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OSHA News Release
Region 5

Please note: As of January 20, 2021, information in some news releases may be out of date or not reflect current policies.

Sept. 1, 2015

Metal salvage recycler's safety failures cited in death of maintenance manager
OSHA investigators find 11 safety violations at Waukesha Iron & Metal

WAUKESHA, Wis. - A 52-year-old maintenance manager died of head and neck injuries after being struck by a forklift at metal recycling facility in Waukesha. Working without head protection, the man was hoisting an oxygen cylinder onto the forklift when the accident occurred.

U.S. Department of Labor Occupational Safety and Health Administration found his employer, Waukesha Iron & Metal, did not safely handle compressed gas cylinders or require workers to wear protective head equipment. OSHA also found some forklifts were unsafe and the company did not train employees on operating them safely.

OSHA cited the company on Aug. 31, for nine serious and two other-than-serious safety violations. Proposed penalties total $42,000.

"Proper safety training in using forklifts and handling cylinders and protective head safety gear could have prevented this tragedy," said Christine Zortman, OSHA's area director in Milwaukee. "Common-sense safety precautions should always be priority one on any work site."

View current citations here:*

Waukesha Metal & Iron has been operating since 1956, processing large scrap metal parts including those from salvaged vehicles. The company has 15 business days from receipt of its citations and penalties to comply, request an informal conference with OSHA's area director, or contest the findings before the independent Occupational Safety and Health Review Commission.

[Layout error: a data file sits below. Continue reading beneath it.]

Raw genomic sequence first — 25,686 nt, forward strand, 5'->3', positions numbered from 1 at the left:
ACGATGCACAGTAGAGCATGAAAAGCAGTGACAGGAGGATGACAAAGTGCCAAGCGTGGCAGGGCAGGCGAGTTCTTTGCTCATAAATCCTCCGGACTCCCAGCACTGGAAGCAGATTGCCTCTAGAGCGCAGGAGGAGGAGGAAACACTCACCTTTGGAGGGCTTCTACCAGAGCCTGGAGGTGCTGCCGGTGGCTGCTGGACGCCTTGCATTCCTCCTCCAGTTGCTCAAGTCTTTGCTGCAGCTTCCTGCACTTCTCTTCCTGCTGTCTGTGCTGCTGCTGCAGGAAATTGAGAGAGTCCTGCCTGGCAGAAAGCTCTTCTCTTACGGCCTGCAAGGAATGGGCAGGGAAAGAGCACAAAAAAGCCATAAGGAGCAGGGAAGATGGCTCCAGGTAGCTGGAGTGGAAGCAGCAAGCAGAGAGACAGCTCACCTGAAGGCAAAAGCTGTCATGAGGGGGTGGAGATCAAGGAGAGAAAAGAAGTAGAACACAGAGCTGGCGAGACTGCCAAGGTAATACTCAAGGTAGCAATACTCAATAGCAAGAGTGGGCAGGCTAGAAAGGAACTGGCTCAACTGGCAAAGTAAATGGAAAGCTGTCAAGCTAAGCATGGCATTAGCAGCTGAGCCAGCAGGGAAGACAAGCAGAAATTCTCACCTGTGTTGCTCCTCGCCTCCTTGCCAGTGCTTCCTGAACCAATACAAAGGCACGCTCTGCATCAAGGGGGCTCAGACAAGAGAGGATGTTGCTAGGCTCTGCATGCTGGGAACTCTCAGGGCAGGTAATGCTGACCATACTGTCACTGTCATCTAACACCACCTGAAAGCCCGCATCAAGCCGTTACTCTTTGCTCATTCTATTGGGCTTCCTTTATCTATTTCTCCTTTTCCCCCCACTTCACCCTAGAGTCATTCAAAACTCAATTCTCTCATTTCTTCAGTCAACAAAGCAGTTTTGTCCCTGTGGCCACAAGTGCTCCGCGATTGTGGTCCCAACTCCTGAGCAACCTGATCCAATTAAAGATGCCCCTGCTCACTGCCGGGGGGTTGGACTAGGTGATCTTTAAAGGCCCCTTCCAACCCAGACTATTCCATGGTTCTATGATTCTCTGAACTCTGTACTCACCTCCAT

To ask questions, obtain compliance assistance, file a complaint, or report amputations, eye loss, workplace hospitalizations, fatalities or situations posing imminent danger to workers, the public should call OSHA's toll-free hotline at 800-321-OSHA (6742) or the agency's Milwaukee Area Office at 414-297-3315.

Under the Occupational Safety and Health Act of 1970, employers are responsible for providing safe and healthful workplaces for their employees. OSHA's role is to ensure these conditions for America's working men and women by setting and enforcing standards, and providing training, education and assistance. For more information, visit

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Media Contacts:

Scott Allen, 312-353-6976,
Rhonda Burke, 312-353-6976,

Release Number: 15-1666-CHI

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